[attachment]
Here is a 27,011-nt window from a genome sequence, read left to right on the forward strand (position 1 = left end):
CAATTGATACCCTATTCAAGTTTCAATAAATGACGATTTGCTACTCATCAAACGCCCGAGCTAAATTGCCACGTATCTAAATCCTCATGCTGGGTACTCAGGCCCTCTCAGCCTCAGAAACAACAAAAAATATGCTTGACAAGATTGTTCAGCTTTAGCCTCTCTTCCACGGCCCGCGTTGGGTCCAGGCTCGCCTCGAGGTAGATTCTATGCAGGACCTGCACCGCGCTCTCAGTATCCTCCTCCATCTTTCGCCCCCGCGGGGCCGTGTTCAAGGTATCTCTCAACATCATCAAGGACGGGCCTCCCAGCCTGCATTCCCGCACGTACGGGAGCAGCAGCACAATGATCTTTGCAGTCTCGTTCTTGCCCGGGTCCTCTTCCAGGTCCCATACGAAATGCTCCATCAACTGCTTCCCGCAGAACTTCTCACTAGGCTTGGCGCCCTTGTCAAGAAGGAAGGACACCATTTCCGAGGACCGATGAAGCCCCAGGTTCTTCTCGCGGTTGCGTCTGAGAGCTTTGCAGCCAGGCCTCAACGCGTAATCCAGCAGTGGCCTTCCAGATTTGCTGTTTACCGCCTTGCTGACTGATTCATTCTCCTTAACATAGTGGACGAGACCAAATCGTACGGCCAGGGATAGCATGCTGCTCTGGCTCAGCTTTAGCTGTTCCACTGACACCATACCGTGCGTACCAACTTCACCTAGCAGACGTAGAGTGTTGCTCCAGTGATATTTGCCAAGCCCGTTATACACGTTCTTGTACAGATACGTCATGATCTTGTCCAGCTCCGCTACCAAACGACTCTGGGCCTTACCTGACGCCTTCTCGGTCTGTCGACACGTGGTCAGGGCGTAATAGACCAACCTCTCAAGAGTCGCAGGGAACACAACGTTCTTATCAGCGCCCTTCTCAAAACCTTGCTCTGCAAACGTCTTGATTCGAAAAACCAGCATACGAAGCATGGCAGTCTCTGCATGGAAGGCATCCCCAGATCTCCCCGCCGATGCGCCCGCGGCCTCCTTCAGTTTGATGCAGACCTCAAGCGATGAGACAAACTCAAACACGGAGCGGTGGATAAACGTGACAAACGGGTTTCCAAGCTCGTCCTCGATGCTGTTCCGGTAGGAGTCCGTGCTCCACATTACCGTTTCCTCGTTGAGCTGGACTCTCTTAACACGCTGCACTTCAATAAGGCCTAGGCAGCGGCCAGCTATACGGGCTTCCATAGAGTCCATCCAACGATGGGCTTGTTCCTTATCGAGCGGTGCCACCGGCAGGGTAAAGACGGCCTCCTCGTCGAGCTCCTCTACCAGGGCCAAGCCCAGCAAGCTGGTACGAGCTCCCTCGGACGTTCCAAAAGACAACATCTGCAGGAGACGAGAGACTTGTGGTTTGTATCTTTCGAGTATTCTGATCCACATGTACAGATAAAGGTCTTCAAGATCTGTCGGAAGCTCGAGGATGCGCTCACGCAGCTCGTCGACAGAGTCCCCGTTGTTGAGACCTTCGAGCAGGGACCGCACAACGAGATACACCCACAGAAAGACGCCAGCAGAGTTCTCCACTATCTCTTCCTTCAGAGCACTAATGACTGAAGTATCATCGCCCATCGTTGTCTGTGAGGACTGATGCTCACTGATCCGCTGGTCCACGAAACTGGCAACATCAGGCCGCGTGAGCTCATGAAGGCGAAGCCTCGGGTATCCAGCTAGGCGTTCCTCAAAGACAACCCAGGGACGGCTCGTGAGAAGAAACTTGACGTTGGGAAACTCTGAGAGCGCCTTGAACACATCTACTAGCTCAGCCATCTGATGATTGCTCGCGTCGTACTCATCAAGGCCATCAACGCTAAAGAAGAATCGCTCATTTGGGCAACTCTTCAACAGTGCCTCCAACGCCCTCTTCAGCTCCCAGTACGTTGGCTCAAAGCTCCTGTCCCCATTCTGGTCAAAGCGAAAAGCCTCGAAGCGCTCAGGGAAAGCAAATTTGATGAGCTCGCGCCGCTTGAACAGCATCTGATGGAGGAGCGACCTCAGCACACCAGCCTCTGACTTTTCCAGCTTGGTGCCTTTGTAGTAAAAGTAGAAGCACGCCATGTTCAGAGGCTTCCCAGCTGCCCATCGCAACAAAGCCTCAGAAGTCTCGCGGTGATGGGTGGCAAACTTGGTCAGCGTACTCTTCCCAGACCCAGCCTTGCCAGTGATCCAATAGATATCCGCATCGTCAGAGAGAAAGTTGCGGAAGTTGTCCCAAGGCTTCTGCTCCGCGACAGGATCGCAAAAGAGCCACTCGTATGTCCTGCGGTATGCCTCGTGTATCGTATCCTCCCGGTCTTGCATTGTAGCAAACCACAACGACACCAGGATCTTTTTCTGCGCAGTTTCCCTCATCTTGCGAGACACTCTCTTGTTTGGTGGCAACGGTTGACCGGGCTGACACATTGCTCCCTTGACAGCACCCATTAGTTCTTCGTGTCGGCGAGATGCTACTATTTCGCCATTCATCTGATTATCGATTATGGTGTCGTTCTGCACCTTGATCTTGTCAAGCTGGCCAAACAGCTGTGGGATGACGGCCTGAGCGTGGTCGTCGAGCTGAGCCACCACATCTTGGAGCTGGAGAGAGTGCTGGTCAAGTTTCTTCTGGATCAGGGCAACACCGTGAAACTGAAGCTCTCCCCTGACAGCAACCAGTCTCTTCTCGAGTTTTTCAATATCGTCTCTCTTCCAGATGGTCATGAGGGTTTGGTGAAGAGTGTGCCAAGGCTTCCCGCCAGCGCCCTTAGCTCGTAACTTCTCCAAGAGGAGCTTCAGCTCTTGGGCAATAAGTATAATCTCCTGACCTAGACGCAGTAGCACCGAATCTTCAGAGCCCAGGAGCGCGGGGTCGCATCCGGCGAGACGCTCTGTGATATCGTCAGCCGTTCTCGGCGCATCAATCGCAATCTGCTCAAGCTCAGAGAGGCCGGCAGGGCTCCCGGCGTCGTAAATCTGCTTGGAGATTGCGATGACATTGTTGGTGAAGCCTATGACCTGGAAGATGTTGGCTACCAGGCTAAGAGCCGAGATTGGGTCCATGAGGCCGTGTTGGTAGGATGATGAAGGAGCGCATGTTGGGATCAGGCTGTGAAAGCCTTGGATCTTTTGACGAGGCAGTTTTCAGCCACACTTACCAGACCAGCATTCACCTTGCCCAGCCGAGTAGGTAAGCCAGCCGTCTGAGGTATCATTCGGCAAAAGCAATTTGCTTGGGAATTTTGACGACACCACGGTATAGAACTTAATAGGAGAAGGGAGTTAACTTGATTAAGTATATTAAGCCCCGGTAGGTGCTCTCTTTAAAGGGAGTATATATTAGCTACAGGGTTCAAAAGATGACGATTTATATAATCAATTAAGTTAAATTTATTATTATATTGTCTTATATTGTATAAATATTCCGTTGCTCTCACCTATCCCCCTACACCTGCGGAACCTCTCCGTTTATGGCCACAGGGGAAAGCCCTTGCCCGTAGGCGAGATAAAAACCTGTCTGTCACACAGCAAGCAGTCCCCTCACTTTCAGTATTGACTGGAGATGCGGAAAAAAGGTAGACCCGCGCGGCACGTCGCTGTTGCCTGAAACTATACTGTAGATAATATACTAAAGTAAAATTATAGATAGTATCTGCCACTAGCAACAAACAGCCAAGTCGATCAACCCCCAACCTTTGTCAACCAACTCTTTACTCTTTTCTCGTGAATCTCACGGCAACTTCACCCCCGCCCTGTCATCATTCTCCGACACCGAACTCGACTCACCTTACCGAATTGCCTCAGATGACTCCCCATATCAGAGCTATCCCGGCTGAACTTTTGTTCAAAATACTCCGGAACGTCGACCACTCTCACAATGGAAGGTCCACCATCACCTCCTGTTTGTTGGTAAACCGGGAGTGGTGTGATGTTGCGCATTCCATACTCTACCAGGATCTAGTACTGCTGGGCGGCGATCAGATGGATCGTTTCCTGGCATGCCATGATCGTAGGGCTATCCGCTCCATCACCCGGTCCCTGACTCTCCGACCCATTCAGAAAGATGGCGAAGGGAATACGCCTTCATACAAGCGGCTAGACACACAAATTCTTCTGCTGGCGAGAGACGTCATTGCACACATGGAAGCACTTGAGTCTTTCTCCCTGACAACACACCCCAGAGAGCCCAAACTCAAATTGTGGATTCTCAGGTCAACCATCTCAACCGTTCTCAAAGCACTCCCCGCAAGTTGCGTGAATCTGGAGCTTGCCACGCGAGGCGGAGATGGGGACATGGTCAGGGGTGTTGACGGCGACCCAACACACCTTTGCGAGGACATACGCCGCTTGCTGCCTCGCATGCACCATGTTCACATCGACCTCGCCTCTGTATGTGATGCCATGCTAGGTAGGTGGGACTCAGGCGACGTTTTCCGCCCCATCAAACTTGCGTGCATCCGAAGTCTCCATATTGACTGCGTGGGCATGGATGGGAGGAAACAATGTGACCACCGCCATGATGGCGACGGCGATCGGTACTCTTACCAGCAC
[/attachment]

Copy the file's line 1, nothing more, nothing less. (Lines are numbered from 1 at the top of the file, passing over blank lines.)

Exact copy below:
Here is a 27,011-nt window from a genome sequence, read left to right on the forward strand (position 1 = left end):